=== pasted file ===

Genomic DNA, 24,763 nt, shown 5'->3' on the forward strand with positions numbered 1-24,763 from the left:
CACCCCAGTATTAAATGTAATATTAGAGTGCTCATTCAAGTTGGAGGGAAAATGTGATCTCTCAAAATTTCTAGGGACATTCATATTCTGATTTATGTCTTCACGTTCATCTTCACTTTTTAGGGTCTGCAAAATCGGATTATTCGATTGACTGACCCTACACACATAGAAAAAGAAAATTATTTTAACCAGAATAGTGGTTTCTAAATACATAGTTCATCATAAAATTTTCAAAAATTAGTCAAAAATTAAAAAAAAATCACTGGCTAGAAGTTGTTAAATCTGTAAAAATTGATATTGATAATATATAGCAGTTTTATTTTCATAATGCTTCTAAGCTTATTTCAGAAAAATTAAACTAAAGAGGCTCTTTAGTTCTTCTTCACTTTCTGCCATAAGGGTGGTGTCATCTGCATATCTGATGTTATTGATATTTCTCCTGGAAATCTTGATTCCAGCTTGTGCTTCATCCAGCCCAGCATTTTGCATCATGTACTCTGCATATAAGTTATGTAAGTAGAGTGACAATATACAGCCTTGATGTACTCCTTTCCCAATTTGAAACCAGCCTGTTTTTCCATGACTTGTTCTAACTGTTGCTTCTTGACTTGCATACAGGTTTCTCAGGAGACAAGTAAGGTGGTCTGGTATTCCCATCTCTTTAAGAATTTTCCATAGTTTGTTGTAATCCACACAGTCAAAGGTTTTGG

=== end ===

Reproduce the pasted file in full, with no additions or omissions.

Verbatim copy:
Genomic DNA, 24,763 nt, shown 5'->3' on the forward strand with positions numbered 1-24,763 from the left:
CACCCCAGTATTAAATGTAATATTAGAGTGCTCATTCAAGTTGGAGGGAAAATGTGATCTCTCAAAATTTCTAGGGACATTCATATTCTGATTTATGTCTTCACGTTCATCTTCACTTTTTAGGGTCTGCAAAATCGGATTATTCGATTGACTGACCCTACACACATAGAAAAAGAAAATTATTTTAACCAGAATAGTGGTTTCTAAATACATAGTTCATCATAAAATTTTCAAAAATTAGTCAAAAATTAAAAAAAAATCACTGGCTAGAAGTTGTTAAATCTGTAAAAATTGATATTGATAATATATAGCAGTTTTATTTTCATAATGCTTCTAAGCTTATTTCAGAAAAATTAAACTAAAGAGGCTCTTTAGTTCTTCTTCACTTTCTGCCATAAGGGTGGTGTCATCTGCATATCTGATGTTATTGATATTTCTCCTGGAAATCTTGATTCCAGCTTGTGCTTCATCCAGCCCAGCATTTTGCATCATGTACTCTGCATATAAGTTATGTAAGTAGAGTGACAATATACAGCCTTGATGTACTCCTTTCCCAATTTGAAACCAGCCTGTTTTTCCATGACTTGTTCTAACTGTTGCTTCTTGACTTGCATACAGGTTTCTCAGGAGACAAGTAAGGTGGTCTGGTATTCCCATCTCTTTAAGAATTTTCCATAGTTTGTTGTAATCCACACAGTCAAAGGTTTTGG